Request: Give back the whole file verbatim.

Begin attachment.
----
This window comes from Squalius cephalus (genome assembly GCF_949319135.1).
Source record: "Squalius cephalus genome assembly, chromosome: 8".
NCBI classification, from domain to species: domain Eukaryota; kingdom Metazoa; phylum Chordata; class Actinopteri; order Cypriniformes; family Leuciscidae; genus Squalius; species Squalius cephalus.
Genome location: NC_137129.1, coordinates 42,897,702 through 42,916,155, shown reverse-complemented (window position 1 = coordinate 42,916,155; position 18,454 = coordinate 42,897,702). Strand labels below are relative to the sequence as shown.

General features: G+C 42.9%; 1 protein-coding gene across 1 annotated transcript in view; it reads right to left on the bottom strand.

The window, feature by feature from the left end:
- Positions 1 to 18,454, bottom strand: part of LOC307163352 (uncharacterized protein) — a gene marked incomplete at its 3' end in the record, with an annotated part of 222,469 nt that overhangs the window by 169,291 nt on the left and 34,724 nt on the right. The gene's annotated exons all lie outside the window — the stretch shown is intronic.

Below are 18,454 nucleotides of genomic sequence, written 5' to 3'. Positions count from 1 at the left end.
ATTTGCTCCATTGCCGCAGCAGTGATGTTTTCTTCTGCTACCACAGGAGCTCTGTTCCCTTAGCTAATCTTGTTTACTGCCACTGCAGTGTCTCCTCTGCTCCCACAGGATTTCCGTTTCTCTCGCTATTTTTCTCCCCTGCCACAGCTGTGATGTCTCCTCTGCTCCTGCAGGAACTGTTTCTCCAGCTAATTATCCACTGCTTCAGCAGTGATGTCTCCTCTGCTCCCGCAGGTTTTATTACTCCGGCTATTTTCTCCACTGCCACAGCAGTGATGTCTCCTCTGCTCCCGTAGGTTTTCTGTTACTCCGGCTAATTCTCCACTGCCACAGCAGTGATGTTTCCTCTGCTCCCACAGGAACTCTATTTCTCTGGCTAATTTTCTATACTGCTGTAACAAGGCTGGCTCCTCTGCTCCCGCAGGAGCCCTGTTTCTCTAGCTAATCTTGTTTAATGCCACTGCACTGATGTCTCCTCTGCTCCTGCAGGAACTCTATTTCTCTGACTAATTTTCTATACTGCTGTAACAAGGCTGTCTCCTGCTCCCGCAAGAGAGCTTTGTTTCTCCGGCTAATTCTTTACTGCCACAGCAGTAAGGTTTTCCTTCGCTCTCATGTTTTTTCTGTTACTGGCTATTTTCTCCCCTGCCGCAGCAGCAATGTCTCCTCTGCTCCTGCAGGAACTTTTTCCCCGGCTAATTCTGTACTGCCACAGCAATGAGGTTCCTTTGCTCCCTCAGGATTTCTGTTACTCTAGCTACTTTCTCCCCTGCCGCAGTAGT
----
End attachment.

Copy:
This window comes from Squalius cephalus (genome assembly GCF_949319135.1).
Source record: "Squalius cephalus genome assembly, chromosome: 8".
NCBI classification, from domain to species: domain Eukaryota; kingdom Metazoa; phylum Chordata; class Actinopteri; order Cypriniformes; family Leuciscidae; genus Squalius; species Squalius cephalus.
Genome location: NC_137129.1, coordinates 42,897,702 through 42,916,155, shown reverse-complemented (window position 1 = coordinate 42,916,155; position 18,454 = coordinate 42,897,702). Strand labels below are relative to the sequence as shown.

General features: G+C 42.9%; 1 protein-coding gene across 1 annotated transcript in view; it reads right to left on the bottom strand.

The window, feature by feature from the left end:
- Positions 1 to 18,454, bottom strand: part of LOC307163352 (uncharacterized protein) — a gene marked incomplete at its 3' end in the record, with an annotated part of 222,469 nt that overhangs the window by 169,291 nt on the left and 34,724 nt on the right. The gene's annotated exons all lie outside the window — the stretch shown is intronic.

Below are 18,454 nucleotides of genomic sequence, written 5' to 3'. Positions count from 1 at the left end.
ATTTGCTCCATTGCCGCAGCAGTGATGTTTTCTTCTGCTACCACAGGAGCTCTGTTCCCTTAGCTAATCTTGTTTACTGCCACTGCAGTGTCTCCTCTGCTCCCACAGGATTTCCGTTTCTCTCGCTATTTTTCTCCCCTGCCACAGCTGTGATGTCTCCTCTGCTCCTGCAGGAACTGTTTCTCCAGCTAATTATCCACTGCTTCAGCAGTGATGTCTCCTCTGCTCCCGCAGGTTTTATTACTCCGGCTATTTTCTCCACTGCCACAGCAGTGATGTCTCCTCTGCTCCCGTAGGTTTTCTGTTACTCCGGCTAATTCTCCACTGCCACAGCAGTGATGTTTCCTCTGCTCCCACAGGAACTCTATTTCTCTGGCTAATTTTCTATACTGCTGTAACAAGGCTGGCTCCTCTGCTCCCGCAGGAGCCCTGTTTCTCTAGCTAATCTTGTTTAATGCCACTGCACTGATGTCTCCTCTGCTCCTGCAGGAACTCTATTTCTCTGACTAATTTTCTATACTGCTGTAACAAGGCTGTCTCCTGCTCCCGCAAGAGAGCTTTGTTTCTCCGGCTAATTCTTTACTGCCACAGCAGTAAGGTTTTCCTTCGCTCTCATGTTTTTTCTGTTACTGGCTATTTTCTCCCCTGCCGCAGCAGCAATGTCTCCTCTGCTCCTGCAGGAACTTTTTCCCCGGCTAATTCTGTACTGCCACAGCAATGAGGTTCCTTTGCTCCCTCAGGATTTCTGTTACTCTAGCTACTTTCTCCCCTGCCGCAGTAGT